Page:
In the spirit of both Mental Health Week and World Accessibility Day being this week, I have put together some musings about designing services for those with mental health issues and how we can make interaction with our designs as easy as possible for them if we just think a little differently to consider their take on our designs.

Whilst awareness of designing for accessibility is increasing, I find there is still a real skew in awareness of considering users with physical issues such as being blind, deaf, or a wheelchair user, whilst consideration of mental or behavioural illnesses (also often referred to as invisible disabilities) hover quietly in the background. As with any other illness or disability, design should not exclude any groups of users. By looking at usability for wide audiences, we make a product more useable for everybody and reduce the stigma and inconvenience for some where this is much needed.

There are many mental illnesses and behavioural issues that can make it equally difficult to interact with a service, due to the impact on concentration and attention spans, comprehension, memory and information processing. Think ADHD, MS, Alzheimers, depression, PTSD, anxiety and more.

Here are 4 simple things for you to consider in your design work to help these user groups.

Remove timers for completing pages.

This is not to do with pages timing out due to inactivity but rather those little tickers you get on some websites. They are usually lurking when booking tickets or flights and you get a lovely page saying the tickets are yours <wahey!>, if you can pass one final Challenge Anneka type situation to enter payment details <groan>. If you are anything like me this situation unfolds as follows:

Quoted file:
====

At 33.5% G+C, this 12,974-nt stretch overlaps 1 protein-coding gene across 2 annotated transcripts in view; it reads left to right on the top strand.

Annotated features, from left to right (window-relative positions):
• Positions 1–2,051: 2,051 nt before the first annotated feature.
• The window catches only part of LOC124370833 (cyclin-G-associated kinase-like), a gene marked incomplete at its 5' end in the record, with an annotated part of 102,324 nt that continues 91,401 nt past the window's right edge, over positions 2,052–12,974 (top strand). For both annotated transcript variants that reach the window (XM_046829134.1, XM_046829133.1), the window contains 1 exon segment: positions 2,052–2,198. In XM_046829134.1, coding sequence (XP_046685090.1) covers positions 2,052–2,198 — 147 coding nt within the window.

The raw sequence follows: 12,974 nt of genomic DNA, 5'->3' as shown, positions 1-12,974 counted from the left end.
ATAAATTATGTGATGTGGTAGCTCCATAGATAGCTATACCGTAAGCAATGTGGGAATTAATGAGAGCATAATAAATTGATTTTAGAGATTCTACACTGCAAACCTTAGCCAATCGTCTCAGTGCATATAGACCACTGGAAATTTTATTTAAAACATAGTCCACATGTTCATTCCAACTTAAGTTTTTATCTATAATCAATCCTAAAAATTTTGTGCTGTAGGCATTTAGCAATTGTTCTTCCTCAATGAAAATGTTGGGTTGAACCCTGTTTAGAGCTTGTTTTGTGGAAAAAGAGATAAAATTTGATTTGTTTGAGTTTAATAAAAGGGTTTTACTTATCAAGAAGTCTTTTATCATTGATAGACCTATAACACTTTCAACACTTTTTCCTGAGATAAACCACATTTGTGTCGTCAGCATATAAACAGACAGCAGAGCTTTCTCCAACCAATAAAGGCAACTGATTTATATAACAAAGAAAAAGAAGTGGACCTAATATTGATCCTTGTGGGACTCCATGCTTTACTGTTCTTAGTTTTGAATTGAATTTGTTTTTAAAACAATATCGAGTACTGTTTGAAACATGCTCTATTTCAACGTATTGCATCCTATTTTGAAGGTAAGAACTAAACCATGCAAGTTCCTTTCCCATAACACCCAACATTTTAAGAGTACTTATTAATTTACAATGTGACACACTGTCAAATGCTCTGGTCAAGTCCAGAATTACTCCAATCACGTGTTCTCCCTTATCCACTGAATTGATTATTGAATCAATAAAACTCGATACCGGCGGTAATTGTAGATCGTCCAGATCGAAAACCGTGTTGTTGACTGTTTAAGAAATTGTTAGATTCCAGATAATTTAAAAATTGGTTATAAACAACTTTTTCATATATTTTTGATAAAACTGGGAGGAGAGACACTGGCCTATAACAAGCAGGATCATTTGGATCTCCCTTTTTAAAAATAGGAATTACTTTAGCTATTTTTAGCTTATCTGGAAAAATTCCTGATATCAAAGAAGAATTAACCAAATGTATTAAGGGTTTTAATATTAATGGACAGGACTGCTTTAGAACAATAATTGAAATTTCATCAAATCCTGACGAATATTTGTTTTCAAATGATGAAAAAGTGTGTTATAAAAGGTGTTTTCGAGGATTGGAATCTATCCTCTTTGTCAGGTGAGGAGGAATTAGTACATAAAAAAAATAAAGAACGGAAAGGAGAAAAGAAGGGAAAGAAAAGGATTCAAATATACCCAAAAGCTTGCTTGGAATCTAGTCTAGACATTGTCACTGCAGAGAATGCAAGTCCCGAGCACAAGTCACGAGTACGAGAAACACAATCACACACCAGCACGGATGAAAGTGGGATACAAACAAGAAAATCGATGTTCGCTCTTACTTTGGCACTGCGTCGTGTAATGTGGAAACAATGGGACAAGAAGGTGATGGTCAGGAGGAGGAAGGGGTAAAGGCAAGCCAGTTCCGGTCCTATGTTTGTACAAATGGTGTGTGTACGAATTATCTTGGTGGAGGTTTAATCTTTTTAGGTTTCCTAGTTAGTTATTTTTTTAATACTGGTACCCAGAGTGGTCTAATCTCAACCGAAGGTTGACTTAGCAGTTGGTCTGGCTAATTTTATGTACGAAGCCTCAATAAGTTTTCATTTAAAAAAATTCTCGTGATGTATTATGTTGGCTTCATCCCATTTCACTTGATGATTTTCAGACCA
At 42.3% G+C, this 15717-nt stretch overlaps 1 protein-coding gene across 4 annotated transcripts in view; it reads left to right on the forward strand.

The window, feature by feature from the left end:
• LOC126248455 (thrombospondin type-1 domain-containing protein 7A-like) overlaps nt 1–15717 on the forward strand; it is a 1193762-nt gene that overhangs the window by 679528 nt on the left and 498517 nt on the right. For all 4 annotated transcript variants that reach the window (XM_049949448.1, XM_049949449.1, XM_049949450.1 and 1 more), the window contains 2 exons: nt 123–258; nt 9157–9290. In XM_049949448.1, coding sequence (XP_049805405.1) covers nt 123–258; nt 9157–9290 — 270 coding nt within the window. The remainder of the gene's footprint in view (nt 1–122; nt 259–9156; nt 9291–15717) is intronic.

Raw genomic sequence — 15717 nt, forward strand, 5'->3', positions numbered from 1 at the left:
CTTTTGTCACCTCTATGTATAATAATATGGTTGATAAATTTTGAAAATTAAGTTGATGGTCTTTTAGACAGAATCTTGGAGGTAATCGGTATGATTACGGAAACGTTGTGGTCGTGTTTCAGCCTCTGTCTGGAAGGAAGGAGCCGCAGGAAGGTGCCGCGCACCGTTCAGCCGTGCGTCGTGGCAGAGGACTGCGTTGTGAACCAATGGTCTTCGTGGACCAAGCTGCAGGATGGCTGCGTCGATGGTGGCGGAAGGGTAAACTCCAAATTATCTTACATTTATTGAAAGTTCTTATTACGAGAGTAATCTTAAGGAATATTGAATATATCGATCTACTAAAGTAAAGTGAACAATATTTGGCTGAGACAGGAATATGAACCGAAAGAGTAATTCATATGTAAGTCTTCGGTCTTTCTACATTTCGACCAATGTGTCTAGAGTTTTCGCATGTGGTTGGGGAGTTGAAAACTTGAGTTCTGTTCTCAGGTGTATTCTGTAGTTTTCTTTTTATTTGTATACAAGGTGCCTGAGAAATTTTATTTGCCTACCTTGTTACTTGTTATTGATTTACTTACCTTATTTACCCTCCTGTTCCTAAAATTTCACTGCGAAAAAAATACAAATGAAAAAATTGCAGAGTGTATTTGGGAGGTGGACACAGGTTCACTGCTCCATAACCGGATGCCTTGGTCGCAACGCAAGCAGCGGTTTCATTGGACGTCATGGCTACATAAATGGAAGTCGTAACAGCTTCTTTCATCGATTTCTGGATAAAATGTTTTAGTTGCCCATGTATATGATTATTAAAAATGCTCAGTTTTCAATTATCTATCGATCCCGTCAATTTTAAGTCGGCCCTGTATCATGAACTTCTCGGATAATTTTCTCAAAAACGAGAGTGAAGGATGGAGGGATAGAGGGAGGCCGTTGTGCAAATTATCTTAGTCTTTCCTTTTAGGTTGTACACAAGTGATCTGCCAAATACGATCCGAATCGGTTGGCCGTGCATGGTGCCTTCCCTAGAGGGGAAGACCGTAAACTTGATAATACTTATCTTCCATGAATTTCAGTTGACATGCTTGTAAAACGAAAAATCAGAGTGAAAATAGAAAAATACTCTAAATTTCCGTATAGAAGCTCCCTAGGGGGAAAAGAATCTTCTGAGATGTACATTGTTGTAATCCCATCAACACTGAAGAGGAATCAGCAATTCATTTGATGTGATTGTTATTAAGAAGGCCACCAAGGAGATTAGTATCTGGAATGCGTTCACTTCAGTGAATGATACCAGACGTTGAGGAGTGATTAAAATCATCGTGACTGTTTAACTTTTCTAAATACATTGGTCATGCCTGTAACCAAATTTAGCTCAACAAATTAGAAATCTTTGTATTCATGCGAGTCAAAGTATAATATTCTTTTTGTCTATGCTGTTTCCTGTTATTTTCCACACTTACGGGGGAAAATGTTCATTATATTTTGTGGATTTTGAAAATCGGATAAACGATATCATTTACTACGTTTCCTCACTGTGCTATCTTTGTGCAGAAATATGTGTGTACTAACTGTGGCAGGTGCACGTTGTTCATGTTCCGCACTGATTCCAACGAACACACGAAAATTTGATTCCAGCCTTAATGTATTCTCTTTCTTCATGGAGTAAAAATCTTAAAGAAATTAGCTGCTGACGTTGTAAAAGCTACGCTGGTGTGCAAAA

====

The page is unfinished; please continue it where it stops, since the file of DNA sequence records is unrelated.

User need – As a fan of Bears Den, I want to order tickets when they are released today so that I can see them live on tour (because I love my Bears).Go to the website and select the ones I want and submit ‘Buy Tickets’. Everything is swimming along merrily.
Message appears – ’The tickets are being held for you. You have 2:00 to complete this page’. GO!
Waaaah. Does it mean 2 minutes or 2 hours? Oh, who knows. Feck
Frantically run around the house trying to find my handbag and purse, because no, I didn’t think to have that ready and nothing prompted me to. Can’t find it
Shout to the fella to ask him where he’s hidden my handbag
Get abuse back saying it’s where it always is in the middle of the kitchen and why do I always blame him?
Shrug off his chunnering and find the handbag. Got it!